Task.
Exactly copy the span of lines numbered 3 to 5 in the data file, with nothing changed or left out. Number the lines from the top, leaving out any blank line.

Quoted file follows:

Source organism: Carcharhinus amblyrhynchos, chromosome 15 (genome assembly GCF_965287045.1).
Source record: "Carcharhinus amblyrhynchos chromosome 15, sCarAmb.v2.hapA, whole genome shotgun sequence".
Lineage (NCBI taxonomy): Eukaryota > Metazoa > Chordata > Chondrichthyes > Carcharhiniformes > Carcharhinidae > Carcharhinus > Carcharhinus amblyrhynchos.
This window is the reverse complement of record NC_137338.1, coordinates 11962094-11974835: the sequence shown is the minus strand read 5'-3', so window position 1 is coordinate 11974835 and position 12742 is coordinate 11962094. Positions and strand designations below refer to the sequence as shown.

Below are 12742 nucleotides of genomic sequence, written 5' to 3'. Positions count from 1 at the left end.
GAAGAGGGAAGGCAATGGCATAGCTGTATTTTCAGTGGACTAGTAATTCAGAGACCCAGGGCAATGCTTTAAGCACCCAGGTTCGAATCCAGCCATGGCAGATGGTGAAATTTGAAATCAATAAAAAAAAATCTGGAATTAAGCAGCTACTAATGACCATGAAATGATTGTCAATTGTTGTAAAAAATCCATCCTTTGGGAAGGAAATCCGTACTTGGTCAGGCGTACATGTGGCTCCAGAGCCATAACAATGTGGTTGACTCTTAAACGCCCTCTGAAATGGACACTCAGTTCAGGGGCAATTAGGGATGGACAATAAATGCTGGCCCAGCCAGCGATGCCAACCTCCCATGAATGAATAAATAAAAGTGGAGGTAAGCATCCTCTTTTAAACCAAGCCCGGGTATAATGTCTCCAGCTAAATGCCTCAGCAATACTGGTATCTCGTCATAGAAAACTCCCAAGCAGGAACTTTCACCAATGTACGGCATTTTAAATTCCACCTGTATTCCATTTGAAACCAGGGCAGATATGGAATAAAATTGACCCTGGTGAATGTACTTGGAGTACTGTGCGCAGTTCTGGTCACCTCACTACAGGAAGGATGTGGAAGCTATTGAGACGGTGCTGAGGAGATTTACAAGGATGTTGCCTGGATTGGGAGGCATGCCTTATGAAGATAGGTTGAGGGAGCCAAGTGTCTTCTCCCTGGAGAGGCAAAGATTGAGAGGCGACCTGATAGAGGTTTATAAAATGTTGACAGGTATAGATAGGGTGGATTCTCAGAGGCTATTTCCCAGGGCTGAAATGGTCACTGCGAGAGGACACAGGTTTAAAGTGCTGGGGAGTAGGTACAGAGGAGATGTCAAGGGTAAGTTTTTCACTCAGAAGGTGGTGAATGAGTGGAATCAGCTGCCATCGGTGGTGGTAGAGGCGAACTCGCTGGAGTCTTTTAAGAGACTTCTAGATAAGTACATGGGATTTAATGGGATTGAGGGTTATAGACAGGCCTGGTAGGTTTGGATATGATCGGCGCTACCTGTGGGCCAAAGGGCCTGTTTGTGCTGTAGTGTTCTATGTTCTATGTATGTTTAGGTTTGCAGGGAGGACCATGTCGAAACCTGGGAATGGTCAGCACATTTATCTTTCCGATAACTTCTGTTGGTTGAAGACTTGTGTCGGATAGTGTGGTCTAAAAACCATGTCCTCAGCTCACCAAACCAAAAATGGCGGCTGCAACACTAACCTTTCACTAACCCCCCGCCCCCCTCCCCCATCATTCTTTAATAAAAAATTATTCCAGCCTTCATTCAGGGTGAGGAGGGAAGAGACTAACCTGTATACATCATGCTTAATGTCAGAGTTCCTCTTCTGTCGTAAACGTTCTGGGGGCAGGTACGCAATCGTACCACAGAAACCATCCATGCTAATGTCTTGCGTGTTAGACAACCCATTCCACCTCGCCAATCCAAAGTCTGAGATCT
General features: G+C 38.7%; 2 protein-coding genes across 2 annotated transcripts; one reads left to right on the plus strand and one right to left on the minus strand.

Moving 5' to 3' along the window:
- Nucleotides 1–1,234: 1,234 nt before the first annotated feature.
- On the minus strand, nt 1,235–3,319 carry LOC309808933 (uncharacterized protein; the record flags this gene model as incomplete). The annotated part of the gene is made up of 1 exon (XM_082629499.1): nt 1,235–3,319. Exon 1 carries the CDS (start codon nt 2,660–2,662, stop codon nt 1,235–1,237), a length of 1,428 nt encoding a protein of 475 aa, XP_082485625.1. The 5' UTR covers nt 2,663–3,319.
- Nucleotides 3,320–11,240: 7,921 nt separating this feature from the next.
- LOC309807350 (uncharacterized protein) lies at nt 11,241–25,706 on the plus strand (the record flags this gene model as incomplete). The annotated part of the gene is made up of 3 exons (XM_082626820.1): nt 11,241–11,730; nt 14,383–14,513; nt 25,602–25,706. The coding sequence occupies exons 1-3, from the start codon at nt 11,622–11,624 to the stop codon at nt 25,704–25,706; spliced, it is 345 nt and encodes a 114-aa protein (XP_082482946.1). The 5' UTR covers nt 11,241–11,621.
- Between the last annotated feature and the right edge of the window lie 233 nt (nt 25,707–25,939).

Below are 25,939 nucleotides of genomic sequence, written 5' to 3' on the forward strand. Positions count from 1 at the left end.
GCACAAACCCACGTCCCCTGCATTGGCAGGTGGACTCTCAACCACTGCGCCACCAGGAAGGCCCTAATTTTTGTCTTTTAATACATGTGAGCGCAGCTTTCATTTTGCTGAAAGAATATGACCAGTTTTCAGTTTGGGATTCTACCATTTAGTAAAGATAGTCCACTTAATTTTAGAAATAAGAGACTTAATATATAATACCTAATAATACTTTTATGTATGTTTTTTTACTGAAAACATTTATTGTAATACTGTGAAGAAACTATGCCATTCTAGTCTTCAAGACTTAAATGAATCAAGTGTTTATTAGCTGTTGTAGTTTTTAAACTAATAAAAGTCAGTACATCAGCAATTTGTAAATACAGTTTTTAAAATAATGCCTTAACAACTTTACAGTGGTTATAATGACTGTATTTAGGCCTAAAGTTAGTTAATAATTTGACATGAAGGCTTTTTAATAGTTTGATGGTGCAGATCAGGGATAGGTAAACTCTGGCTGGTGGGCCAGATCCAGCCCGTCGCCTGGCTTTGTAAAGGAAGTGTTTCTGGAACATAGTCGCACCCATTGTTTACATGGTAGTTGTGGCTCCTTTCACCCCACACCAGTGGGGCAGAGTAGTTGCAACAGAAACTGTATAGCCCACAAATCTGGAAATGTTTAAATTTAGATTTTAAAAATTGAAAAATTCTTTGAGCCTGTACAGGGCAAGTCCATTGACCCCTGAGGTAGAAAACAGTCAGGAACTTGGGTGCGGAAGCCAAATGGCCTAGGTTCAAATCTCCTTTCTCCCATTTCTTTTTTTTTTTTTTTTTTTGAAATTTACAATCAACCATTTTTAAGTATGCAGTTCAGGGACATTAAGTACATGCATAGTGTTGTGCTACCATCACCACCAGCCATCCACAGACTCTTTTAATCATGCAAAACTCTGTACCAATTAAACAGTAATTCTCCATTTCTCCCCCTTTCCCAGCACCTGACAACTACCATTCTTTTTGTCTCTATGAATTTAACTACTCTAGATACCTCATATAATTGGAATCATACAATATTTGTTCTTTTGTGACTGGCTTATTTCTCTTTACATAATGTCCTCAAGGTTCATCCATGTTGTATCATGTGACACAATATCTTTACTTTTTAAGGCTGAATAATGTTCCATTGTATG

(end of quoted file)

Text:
Lineage (NCBI taxonomy): Eukaryota > Metazoa > Chordata > Chondrichthyes > Carcharhiniformes > Carcharhinidae > Carcharhinus > Carcharhinus amblyrhynchos.
This window is the reverse complement of record NC_137338.1, coordinates 11962094-11974835: the sequence shown is the minus strand read 5'-3', so window position 1 is coordinate 11974835 and position 12742 is coordinate 11962094. Positions and strand designations below refer to the sequence as shown.

Below are 12742 nucleotides of genomic sequence, written 5' to 3'. Positions count from 1 at the left end.